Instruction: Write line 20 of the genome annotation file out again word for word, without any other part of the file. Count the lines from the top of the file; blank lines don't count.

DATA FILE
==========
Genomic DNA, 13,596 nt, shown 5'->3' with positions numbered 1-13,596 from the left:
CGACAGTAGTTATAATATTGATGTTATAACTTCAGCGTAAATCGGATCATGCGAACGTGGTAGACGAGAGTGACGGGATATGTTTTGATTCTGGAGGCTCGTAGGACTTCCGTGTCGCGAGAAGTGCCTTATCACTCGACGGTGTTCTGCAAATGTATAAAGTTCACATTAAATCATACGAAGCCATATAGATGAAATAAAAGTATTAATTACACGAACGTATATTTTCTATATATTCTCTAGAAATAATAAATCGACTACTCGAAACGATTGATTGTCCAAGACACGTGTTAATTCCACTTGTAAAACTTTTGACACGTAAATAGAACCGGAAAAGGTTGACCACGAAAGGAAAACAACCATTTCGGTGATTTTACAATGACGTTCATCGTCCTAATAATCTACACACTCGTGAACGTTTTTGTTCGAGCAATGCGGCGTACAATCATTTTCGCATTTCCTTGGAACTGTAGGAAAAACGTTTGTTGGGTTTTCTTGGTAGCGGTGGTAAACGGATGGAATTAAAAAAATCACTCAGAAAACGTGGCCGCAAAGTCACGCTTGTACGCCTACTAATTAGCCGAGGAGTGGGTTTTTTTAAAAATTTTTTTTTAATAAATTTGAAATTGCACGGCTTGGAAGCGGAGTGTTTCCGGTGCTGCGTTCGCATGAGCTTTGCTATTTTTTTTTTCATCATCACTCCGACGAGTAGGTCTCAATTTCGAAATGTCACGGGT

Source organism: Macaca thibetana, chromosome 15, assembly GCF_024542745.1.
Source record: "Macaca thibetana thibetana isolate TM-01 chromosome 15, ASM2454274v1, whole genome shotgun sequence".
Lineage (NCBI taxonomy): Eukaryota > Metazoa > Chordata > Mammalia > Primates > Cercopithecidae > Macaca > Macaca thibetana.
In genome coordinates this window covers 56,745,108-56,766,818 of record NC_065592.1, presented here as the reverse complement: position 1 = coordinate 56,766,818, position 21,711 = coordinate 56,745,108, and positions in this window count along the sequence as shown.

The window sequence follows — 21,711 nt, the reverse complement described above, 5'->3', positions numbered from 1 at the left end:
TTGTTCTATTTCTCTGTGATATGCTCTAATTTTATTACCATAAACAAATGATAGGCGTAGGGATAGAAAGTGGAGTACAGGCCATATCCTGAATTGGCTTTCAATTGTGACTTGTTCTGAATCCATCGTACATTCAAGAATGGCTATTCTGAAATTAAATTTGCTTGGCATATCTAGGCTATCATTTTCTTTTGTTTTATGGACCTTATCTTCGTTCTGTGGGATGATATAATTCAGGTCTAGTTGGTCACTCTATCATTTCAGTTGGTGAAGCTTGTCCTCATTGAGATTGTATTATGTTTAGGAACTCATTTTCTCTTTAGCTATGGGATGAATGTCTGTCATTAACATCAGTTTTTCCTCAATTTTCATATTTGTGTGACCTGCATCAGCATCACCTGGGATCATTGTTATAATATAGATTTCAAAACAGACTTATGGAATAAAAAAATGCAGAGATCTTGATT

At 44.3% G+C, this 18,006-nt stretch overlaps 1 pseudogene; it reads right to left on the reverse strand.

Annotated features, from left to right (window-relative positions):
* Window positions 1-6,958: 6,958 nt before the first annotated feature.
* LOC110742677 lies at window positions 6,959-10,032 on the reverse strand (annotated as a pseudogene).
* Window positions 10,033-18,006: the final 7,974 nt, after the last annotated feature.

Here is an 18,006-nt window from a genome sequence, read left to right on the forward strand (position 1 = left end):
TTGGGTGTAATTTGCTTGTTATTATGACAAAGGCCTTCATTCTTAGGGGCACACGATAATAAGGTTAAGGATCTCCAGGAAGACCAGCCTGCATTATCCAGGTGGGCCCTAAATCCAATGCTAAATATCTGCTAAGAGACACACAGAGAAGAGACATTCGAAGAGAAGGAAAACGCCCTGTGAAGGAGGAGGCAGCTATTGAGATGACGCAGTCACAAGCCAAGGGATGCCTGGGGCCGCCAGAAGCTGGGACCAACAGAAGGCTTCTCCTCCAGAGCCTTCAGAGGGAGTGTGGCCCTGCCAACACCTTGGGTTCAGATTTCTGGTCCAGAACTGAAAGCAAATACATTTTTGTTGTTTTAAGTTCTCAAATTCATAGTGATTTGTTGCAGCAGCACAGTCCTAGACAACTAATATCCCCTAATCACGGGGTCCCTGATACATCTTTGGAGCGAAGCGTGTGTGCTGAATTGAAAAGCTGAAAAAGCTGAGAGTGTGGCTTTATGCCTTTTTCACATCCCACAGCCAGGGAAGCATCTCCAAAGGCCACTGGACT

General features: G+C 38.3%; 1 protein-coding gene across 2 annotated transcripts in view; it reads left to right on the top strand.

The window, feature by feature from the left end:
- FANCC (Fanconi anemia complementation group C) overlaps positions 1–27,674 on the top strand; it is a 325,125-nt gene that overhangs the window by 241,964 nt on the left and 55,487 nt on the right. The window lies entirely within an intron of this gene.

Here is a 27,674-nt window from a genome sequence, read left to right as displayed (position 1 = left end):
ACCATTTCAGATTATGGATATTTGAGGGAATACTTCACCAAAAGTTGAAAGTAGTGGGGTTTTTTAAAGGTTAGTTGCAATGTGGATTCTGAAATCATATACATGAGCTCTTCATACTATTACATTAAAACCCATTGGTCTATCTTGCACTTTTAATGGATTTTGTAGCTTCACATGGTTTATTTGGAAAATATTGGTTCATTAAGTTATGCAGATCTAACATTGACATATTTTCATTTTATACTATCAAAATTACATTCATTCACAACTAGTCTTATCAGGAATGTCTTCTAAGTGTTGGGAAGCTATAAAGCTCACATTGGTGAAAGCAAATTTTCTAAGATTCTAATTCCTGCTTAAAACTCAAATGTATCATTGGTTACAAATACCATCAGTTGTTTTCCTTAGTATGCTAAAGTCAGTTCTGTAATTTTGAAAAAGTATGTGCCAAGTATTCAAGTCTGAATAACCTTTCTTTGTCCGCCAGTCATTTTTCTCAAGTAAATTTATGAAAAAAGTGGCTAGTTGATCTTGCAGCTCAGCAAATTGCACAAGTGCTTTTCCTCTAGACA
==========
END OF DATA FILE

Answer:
ACCATTTCAGATTATGGATATTTGAGGGAATACTTCACCAAAAGTTGAAAGTAGTGGGGTTTTTTAAAGGTTAGTTGCAATGTGGATTCTGAAATCATATACATGAGCTCTTCATACTATTACATTAAAACCCATTGGTCTATCTTGCACTTTTAATGGATTTTGTAGCTTCACATGGTTTATTTGGAAAATATTGGTTCATTAAGTTATGCAGATCTAACATTGACATATTTTCATTTTATACTATCAAAATTACATTCATTCACAACTAGTCTTATCAGGAATGTCTTCTAAGTGTTGGGAAGCTATAAAGCTCACATTGGTGAAAGCAAATTTTCTAAGATTCTAATTCCTGCTTAAAACTCAAATGTATCATTGGTTACAAATACCATCAGTTGTTTTCCTTAGTATGCTAAAGTCAGTTCTGTAATTTTGAAAAAGTATGTGCCAAGTATTCAAGTCTGAATAACCTTTCTTTGTCCGCCAGTCATTTTTCTCAAGTAAATTTATGAAAAAAGTGGCTAGTTGATCTTGCAGCTCAGCAAATTGCACAAGTGCTTTTCCTCTAGACA